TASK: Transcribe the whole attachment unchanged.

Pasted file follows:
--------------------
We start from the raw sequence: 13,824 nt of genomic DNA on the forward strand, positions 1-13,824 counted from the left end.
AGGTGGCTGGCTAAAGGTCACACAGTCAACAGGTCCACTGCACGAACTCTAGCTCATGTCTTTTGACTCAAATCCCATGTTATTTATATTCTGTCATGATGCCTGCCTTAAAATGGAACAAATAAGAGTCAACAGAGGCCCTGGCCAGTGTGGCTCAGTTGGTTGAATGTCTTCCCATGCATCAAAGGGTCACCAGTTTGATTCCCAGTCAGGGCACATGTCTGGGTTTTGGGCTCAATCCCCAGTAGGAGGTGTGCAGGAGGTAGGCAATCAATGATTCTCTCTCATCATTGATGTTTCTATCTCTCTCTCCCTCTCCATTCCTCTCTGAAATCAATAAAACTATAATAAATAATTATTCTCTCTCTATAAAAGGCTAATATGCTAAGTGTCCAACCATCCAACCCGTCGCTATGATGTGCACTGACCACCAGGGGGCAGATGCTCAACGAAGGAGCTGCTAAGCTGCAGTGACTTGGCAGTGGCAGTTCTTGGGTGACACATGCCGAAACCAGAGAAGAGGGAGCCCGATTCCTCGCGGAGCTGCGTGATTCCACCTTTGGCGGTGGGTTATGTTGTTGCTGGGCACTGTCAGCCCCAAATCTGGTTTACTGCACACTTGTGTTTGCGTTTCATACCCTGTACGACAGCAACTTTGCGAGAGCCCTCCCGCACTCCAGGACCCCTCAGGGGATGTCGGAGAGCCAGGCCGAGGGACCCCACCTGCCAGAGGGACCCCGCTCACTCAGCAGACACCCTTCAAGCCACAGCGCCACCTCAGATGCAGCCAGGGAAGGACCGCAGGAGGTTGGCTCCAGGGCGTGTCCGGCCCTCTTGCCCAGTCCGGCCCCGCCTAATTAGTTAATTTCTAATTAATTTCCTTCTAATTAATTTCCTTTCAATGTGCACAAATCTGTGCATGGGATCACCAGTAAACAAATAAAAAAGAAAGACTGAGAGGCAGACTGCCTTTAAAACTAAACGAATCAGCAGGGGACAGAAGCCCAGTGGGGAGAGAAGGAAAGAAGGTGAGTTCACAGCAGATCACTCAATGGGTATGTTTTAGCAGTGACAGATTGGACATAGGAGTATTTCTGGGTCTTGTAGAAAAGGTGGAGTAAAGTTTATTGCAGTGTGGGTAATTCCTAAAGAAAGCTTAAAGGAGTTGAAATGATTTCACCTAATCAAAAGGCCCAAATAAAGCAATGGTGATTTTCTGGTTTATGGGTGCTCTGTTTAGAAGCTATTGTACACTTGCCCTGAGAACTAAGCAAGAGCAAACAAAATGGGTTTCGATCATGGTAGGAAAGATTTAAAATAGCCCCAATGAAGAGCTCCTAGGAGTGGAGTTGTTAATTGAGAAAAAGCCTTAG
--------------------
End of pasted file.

We start from the raw sequence: 13,824 nt of genomic DNA on the forward strand, positions 1-13,824 counted from the left end.
AGGTGGCTGGCTAAAGGTCACACAGTCAACAGGTCCACTGCACGAACTCTAGCTCATGTCTTTTGACTCAAATCCCATGTTATTTATATTCTGTCATGATGCCTGCCTTAAAATGGAACAAATAAGAGTCAACAGAGGCCCTGGCCAGTGTGGCTCAGTTGGTTGAATGTCTTCCCATGCATCAAAGGGTCACCAGTTTGATTCCCAGTCAGGGCACATGTCTGGGTTTTGGGCTCAATCCCCAGTAGGAGGTGTGCAGGAGGTAGGCAATCAATGATTCTCTCTCATCATTGATGTTTCTATCTCTCTCTCCCTCTCCATTCCTCTCTGAAATCAATAAAACTATAATAAATAATTATTCTCTCTCTATAAAAGGCTAATATGCTAAGTGTCCAACCATCCAACCCGTCGCTATGATGTGCACTGACCACCAGGGGGCAGATGCTCAACGAAGGAGCTGCTAAGCTGCAGTGACTTGGCAGTGGCAGTTCTTGGGTGACACATGCCGAAACCAGAGAAGAGGGAGCCCGATTCCTCGCGGAGCTGCGTGATTCCACCTTTGGCGGTGGGTTATGTTGTTGCTGGGCACTGTCAGCCCCAAATCTGGTTTACTGCACACTTGTGTTTGCGTTTCATACCCTGTACGACAGCAACTTTGCGAGAGCCCTCCCGCACTCCAGGACCCCTCAGGGGATGTCGGAGAGCCAGGCCGAGGGACCCCACCTGCCAGAGGGACCCCGCTCACTCAGCAGACACCCTTCAAGCCACAGCGCCACCTCAGATGCAGCCAGGGAAGGACCGCAGGAGGTTGGCTCCAGGGCGTGTCCGGCCCTCTTGCCCAGTCCGGCCCCGCCTAATTAGTTAATTTCTAATTAATTTCCTTCTAATTAATTTCCTTTCAATGTGCACAAATCTGTGCATGGGATCACCAGTAAACAAATAAAAAAGAAAGACTGAGAGGCAGACTGCCTTTAAAACTAAACGAATCAGCAGGGGACAGAAGCCCAGTGGGGAGAGAAGGAAAGAAGGTGAGTTCACAGCAGATCACTCAATGGGTATGTTTTAGCAGTGACAGATTGGACATAGGAGTATTTCTGGGTCTTGTAGAAAAGGTGGAGTAAAGTTTATTGCAGTGTGGGTAATTCCTAAAGAAAGCTTAAAGGAGTTGAAATGATTTCACCTAATCAAAAGGCCCAAATAAAGCAATGGTGATTTTCTGGTTTATGGGTGCTCTGTTTAGAAGCTATTGTACACTTGCCCTGAGAACTAAGCAAGAGCAAACAAAATGGGTTTCGATCATGGTAGGAAAGATTTAAAATAGCCCCAATGAAGAGCTCCTAGGAGTGGAGTTGTTAATTGAGAAAAAGCCTTAG